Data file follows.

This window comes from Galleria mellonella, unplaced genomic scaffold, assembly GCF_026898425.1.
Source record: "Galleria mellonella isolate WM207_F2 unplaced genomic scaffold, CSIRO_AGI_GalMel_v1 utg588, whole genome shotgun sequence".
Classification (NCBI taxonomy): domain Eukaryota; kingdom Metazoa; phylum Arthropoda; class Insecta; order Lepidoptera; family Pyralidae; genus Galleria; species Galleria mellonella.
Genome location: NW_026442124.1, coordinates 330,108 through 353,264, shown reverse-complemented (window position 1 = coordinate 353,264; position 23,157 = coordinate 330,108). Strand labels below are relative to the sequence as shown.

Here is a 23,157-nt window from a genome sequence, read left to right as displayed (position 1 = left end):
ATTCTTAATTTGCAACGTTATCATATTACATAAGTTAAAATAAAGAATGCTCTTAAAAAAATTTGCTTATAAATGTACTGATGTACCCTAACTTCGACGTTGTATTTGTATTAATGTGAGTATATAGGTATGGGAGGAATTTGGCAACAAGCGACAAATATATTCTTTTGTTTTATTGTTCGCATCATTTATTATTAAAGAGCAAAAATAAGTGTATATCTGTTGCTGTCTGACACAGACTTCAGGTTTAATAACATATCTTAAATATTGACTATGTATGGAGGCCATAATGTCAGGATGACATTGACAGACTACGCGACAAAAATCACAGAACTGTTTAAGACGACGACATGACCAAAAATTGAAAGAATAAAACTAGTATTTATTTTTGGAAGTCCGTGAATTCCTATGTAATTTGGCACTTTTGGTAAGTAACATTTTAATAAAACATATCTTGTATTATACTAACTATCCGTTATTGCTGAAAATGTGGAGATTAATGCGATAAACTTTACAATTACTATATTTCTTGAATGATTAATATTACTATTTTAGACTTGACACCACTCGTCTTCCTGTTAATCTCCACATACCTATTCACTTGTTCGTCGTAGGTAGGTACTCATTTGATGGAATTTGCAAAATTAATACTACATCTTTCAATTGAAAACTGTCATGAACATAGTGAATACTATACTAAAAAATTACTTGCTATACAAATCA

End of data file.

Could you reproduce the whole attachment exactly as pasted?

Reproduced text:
This window comes from Galleria mellonella, unplaced genomic scaffold, assembly GCF_026898425.1.
Source record: "Galleria mellonella isolate WM207_F2 unplaced genomic scaffold, CSIRO_AGI_GalMel_v1 utg588, whole genome shotgun sequence".
Classification (NCBI taxonomy): domain Eukaryota; kingdom Metazoa; phylum Arthropoda; class Insecta; order Lepidoptera; family Pyralidae; genus Galleria; species Galleria mellonella.
Genome location: NW_026442124.1, coordinates 330,108 through 353,264, shown reverse-complemented (window position 1 = coordinate 353,264; position 23,157 = coordinate 330,108). Strand labels below are relative to the sequence as shown.

Here is a 23,157-nt window from a genome sequence, read left to right as displayed (position 1 = left end):
ATTCTTAATTTGCAACGTTATCATATTACATAAGTTAAAATAAAGAATGCTCTTAAAAAAATTTGCTTATAAATGTACTGATGTACCCTAACTTCGACGTTGTATTTGTATTAATGTGAGTATATAGGTATGGGAGGAATTTGGCAACAAGCGACAAATATATTCTTTTGTTTTATTGTTCGCATCATTTATTATTAAAGAGCAAAAATAAGTGTATATCTGTTGCTGTCTGACACAGACTTCAGGTTTAATAACATATCTTAAATATTGACTATGTATGGAGGCCATAATGTCAGGATGACATTGACAGACTACGCGACAAAAATCACAGAACTGTTTAAGACGACGACATGACCAAAAATTGAAAGAATAAAACTAGTATTTATTTTTGGAAGTCCGTGAATTCCTATGTAATTTGGCACTTTTGGTAAGTAACATTTTAATAAAACATATCTTGTATTATACTAACTATCCGTTATTGCTGAAAATGTGGAGATTAATGCGATAAACTTTACAATTACTATATTTCTTGAATGATTAATATTACTATTTTAGACTTGACACCACTCGTCTTCCTGTTAATCTCCACATACCTATTCACTTGTTCGTCGTAGGTAGGTACTCATTTGATGGAATTTGCAAAATTAATACTACATCTTTCAATTGAAAACTGTCATGAACATAGTGAATACTATACTAAAAAATTACTTGCTATACAAATCA